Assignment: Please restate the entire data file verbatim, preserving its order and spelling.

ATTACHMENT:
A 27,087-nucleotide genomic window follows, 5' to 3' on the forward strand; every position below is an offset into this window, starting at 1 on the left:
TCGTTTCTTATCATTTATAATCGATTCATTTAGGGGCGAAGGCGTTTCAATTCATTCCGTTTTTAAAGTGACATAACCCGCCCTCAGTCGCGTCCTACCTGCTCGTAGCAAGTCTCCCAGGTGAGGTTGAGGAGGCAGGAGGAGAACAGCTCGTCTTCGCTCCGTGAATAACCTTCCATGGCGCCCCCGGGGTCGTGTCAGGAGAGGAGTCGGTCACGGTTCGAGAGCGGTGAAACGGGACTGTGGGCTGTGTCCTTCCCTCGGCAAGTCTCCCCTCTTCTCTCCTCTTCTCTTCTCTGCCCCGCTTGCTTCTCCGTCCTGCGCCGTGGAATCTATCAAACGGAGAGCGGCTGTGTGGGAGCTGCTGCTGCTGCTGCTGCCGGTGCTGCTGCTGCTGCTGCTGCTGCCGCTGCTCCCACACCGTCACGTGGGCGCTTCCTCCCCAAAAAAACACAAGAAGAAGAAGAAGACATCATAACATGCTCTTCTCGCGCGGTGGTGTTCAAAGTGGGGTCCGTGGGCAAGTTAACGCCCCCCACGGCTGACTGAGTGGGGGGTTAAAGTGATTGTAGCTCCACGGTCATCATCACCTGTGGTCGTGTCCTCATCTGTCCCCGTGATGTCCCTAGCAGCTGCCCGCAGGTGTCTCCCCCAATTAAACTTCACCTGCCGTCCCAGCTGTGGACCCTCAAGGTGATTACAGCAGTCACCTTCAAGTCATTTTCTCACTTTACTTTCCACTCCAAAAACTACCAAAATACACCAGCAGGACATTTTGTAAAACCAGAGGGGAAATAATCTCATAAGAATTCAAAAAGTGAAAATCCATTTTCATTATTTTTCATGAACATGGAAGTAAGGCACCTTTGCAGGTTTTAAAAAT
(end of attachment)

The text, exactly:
A 27,087-nucleotide genomic window follows, 5' to 3' on the forward strand; every position below is an offset into this window, starting at 1 on the left:
TCGTTTCTTATCATTTATAATCGATTCATTTAGGGGCGAAGGCGTTTCAATTCATTCCGTTTTTAAAGTGACATAACCCGCCCTCAGTCGCGTCCTACCTGCTCGTAGCAAGTCTCCCAGGTGAGGTTGAGGAGGCAGGAGGAGAACAGCTCGTCTTCGCTCCGTGAATAACCTTCCATGGCGCCCCCGGGGTCGTGTCAGGAGAGGAGTCGGTCACGGTTCGAGAGCGGTGAAACGGGACTGTGGGCTGTGTCCTTCCCTCGGCAAGTCTCCCCTCTTCTCTCCTCTTCTCTTCTCTGCCCCGCTTGCTTCTCCGTCCTGCGCCGTGGAATCTATCAAACGGAGAGCGGCTGTGTGGGAGCTGCTGCTGCTGCTGCTGCCGGTGCTGCTGCTGCTGCTGCTGCTGCCGCTGCTCCCACACCGTCACGTGGGCGCTTCCTCCCCAAAAAAACACAAGAAGAAGAAGAAGACATCATAACATGCTCTTCTCGCGCGGTGGTGTTCAAAGTGGGGTCCGTGGGCAAGTTAACGCCCCCCACGGCTGACTGAGTGGGGGGTTAAAGTGATTGTAGCTCCACGGTCATCATCACCTGTGGTCGTGTCCTCATCTGTCCCCGTGATGTCCCTAGCAGCTGCCCGCAGGTGTCTCCCCCAATTAAACTTCACCTGCCGTCCCAGCTGTGGACCCTCAAGGTGATTACAGCAGTCACCTTCAAGTCATTTTCTCACTTTACTTTCCACTCCAAAAACTACCAAAATACACCAGCAGGACATTTTGTAAAACCAGAGGGGAAATAATCTCATAAGAATTCAAAAAGTGAAAATCCATTTTCATTATTTTTCATGAACATGGAAGTAAGGCACCTTTGCAGGTTTTAAAAAT